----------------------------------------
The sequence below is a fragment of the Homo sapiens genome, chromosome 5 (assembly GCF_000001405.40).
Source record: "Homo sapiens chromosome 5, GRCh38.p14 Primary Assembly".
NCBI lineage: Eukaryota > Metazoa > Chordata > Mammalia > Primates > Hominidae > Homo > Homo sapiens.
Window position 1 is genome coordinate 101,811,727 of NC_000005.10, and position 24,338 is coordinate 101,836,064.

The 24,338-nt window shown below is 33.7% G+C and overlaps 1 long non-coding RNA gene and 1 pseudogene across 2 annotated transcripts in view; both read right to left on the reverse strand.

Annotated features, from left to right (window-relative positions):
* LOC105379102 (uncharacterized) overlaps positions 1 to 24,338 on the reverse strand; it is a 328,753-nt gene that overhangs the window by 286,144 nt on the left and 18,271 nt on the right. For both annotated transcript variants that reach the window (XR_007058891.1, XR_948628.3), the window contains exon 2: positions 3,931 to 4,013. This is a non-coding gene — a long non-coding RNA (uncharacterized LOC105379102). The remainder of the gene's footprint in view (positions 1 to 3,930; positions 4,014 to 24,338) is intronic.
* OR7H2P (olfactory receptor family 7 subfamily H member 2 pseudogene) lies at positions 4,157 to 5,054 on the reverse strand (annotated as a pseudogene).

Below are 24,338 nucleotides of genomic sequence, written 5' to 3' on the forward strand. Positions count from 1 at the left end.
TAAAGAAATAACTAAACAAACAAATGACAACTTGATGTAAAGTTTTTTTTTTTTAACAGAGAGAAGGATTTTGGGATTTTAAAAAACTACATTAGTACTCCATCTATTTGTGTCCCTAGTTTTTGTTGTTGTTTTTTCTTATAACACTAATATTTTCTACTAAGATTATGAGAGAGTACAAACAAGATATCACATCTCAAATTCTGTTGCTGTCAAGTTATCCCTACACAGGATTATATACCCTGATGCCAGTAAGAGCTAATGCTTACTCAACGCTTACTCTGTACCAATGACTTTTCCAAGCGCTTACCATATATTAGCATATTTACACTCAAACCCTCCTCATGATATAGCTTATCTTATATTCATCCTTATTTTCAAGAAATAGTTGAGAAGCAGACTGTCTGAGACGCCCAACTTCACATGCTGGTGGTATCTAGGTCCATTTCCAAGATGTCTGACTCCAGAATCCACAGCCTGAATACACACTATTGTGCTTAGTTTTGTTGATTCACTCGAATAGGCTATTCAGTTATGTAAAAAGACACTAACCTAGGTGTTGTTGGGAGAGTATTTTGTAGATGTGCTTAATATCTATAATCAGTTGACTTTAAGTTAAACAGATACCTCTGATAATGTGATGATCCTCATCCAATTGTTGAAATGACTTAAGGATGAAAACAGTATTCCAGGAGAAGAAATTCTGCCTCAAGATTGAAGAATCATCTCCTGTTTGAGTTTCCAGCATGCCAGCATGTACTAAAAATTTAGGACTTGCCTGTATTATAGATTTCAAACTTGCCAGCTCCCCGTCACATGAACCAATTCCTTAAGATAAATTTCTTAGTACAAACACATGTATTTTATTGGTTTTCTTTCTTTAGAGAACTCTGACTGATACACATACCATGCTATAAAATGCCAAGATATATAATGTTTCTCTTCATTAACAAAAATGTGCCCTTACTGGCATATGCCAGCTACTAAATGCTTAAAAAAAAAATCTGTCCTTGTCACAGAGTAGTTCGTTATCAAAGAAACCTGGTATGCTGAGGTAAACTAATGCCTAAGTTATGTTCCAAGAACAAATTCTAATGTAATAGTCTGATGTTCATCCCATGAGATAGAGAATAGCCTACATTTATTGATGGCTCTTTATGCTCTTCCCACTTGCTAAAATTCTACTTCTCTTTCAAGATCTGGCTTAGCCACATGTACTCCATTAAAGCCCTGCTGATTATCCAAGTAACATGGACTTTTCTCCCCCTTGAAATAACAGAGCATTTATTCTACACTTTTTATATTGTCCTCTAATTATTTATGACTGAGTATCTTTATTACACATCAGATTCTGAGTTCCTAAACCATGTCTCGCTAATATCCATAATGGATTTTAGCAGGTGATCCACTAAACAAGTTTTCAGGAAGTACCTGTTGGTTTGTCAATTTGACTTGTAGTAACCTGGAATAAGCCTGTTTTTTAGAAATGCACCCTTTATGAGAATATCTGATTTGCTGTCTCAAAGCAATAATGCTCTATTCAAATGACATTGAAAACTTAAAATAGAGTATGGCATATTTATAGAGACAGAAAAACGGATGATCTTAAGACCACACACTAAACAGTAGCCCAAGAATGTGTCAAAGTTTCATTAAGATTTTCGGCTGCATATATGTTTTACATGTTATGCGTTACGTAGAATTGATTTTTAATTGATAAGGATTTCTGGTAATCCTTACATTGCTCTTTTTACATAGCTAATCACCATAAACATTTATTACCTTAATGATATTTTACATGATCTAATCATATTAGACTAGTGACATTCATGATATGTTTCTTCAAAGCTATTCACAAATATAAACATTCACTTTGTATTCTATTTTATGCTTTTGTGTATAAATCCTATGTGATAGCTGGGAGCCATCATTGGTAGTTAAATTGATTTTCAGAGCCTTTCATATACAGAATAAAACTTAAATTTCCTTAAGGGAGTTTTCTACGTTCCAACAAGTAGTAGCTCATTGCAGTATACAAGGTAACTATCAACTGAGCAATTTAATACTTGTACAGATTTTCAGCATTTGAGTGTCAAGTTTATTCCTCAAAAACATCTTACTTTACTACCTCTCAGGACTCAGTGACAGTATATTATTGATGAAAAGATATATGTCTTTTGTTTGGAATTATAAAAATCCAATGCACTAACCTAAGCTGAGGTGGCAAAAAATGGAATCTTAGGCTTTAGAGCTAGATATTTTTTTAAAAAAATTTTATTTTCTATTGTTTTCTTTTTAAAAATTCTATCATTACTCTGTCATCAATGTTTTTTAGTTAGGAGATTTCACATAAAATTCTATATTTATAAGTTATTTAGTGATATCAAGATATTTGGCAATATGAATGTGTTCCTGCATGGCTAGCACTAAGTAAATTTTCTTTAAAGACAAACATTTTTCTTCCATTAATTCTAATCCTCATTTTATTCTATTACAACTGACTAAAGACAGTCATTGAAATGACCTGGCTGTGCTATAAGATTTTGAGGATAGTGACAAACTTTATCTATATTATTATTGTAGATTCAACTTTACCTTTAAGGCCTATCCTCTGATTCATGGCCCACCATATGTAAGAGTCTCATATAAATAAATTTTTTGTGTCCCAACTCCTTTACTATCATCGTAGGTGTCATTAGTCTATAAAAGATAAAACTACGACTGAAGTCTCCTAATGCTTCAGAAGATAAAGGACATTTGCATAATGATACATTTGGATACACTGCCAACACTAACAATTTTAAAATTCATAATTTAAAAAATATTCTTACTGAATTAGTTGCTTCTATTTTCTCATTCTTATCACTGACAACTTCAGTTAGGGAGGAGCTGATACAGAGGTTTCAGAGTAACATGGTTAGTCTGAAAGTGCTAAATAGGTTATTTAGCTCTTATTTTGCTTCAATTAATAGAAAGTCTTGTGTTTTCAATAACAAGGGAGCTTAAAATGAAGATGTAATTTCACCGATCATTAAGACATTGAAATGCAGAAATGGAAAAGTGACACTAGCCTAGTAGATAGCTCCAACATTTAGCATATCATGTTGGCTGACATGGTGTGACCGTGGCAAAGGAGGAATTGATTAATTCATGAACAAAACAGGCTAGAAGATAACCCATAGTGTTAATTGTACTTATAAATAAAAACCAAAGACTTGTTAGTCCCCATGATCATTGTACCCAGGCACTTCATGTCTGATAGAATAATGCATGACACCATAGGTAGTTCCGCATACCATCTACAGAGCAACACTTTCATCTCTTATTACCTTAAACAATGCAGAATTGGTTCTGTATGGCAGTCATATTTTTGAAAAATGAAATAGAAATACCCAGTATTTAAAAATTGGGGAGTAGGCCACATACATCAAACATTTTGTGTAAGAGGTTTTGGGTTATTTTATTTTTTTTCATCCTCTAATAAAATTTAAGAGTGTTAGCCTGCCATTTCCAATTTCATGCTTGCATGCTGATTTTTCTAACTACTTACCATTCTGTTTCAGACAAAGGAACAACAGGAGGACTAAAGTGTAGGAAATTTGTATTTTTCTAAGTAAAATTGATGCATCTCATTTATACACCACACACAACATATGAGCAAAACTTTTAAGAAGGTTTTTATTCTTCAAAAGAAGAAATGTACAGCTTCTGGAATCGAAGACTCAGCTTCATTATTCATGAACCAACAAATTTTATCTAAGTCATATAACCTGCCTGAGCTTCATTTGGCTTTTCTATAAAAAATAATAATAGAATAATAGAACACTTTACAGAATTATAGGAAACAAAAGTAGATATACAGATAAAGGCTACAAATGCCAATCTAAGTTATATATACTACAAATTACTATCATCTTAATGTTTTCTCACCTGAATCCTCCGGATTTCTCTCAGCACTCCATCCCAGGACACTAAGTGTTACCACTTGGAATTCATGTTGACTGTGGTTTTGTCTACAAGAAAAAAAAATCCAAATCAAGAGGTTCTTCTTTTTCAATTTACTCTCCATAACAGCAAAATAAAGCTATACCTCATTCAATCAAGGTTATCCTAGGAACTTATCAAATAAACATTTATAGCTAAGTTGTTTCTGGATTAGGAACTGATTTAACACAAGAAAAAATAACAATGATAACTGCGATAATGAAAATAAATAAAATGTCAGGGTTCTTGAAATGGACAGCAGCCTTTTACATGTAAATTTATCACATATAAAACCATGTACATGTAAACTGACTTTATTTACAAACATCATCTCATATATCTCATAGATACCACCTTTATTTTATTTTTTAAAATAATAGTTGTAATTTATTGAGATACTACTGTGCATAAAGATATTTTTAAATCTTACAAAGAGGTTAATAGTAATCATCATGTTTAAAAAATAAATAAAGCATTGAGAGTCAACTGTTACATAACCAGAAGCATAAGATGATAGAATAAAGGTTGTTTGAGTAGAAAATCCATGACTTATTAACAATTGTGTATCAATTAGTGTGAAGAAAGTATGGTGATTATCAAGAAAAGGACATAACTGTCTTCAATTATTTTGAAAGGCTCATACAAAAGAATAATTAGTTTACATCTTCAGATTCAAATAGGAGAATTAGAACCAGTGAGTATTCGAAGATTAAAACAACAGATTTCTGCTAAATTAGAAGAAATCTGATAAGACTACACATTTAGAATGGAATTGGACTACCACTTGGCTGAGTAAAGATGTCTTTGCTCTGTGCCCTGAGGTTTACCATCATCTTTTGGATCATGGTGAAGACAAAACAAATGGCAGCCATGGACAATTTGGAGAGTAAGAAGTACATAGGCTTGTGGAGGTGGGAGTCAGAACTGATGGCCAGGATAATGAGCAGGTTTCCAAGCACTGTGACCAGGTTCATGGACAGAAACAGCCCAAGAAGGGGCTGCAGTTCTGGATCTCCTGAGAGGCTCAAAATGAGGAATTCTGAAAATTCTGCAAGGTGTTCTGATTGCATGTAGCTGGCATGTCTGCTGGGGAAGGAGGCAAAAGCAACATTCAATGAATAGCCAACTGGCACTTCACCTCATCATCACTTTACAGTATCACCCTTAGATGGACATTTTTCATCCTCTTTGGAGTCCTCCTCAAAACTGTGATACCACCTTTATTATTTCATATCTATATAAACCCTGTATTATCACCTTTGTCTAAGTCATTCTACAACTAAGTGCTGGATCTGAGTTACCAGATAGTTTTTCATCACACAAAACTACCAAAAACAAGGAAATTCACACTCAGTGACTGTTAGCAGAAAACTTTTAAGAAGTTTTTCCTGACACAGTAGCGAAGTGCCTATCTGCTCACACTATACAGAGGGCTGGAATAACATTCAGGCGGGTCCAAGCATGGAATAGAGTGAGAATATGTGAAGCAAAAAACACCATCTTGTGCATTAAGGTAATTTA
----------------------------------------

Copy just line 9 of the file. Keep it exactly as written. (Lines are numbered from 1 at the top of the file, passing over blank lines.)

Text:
Below are 24,338 nucleotides of genomic sequence, written 5' to 3' on the forward strand. Positions count from 1 at the left end.